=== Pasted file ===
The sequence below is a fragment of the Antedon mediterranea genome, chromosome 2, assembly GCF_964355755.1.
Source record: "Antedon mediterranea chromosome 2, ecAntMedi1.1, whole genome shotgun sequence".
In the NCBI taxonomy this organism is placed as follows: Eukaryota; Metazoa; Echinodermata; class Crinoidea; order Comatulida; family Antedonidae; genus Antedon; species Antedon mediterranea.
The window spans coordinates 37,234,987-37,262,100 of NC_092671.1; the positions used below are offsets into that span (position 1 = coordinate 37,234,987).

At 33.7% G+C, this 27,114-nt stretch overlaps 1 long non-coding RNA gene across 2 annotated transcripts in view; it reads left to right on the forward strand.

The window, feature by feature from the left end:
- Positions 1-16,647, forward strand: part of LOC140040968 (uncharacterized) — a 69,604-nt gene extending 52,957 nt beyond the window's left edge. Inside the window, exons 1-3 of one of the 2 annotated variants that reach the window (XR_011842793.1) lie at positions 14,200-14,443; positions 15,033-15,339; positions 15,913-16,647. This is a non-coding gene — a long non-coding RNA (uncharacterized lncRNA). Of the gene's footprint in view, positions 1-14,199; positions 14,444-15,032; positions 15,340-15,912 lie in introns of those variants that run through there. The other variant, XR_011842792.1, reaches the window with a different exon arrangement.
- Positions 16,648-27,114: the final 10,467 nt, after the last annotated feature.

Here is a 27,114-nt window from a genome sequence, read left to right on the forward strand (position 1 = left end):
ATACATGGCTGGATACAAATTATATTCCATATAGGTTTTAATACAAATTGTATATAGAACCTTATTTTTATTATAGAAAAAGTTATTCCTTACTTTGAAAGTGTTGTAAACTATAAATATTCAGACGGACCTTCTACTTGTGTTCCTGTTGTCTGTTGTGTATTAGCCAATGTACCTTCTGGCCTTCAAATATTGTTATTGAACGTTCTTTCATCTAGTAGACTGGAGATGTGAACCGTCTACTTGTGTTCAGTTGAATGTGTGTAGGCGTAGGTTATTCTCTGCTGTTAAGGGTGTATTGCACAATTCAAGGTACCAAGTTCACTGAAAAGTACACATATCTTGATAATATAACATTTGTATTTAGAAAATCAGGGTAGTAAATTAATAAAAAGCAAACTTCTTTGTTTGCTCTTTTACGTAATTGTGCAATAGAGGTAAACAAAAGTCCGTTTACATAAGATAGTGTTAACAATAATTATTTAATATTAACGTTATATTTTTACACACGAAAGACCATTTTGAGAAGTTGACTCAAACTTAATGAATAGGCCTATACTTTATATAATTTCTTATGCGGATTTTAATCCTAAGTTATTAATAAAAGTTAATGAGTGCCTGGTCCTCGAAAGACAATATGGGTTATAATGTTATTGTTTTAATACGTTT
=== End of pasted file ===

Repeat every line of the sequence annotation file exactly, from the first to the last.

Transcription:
The sequence below is a fragment of the Antedon mediterranea genome, chromosome 2, assembly GCF_964355755.1.
Source record: "Antedon mediterranea chromosome 2, ecAntMedi1.1, whole genome shotgun sequence".
In the NCBI taxonomy this organism is placed as follows: Eukaryota; Metazoa; Echinodermata; class Crinoidea; order Comatulida; family Antedonidae; genus Antedon; species Antedon mediterranea.
The window spans coordinates 37,234,987-37,262,100 of NC_092671.1; the positions used below are offsets into that span (position 1 = coordinate 37,234,987).

At 33.7% G+C, this 27,114-nt stretch overlaps 1 long non-coding RNA gene across 2 annotated transcripts in view; it reads left to right on the forward strand.

The window, feature by feature from the left end:
- Positions 1-16,647, forward strand: part of LOC140040968 (uncharacterized) — a 69,604-nt gene extending 52,957 nt beyond the window's left edge. Inside the window, exons 1-3 of one of the 2 annotated variants that reach the window (XR_011842793.1) lie at positions 14,200-14,443; positions 15,033-15,339; positions 15,913-16,647. This is a non-coding gene — a long non-coding RNA (uncharacterized lncRNA). Of the gene's footprint in view, positions 1-14,199; positions 14,444-15,032; positions 15,340-15,912 lie in introns of those variants that run through there. The other variant, XR_011842792.1, reaches the window with a different exon arrangement.
- Positions 16,648-27,114: the final 10,467 nt, after the last annotated feature.

Here is a 27,114-nt window from a genome sequence, read left to right on the forward strand (position 1 = left end):
ATACATGGCTGGATACAAATTATATTCCATATAGGTTTTAATACAAATTGTATATAGAACCTTATTTTTATTATAGAAAAAGTTATTCCTTACTTTGAAAGTGTTGTAAACTATAAATATTCAGACGGACCTTCTACTTGTGTTCCTGTTGTCTGTTGTGTATTAGCCAATGTACCTTCTGGCCTTCAAATATTGTTATTGAACGTTCTTTCATCTAGTAGACTGGAGATGTGAACCGTCTACTTGTGTTCAGTTGAATGTGTGTAGGCGTAGGTTATTCTCTGCTGTTAAGGGTGTATTGCACAATTCAAGGTACCAAGTTCACTGAAAAGTACACATATCTTGATAATATAACATTTGTATTTAGAAAATCAGGGTAGTAAATTAATAAAAAGCAAACTTCTTTGTTTGCTCTTTTACGTAATTGTGCAATAGAGGTAAACAAAAGTCCGTTTACATAAGATAGTGTTAACAATAATTATTTAATATTAACGTTATATTTTTACACACGAAAGACCATTTTGAGAAGTTGACTCAAACTTAATGAATAGGCCTATACTTTATATAATTTCTTATGCGGATTTTAATCCTAAGTTATTAATAAAAGTTAATGAGTGCCTGGTCCTCGAAAGACAATATGGGTTATAATGTTATTGTTTTAATACGTTT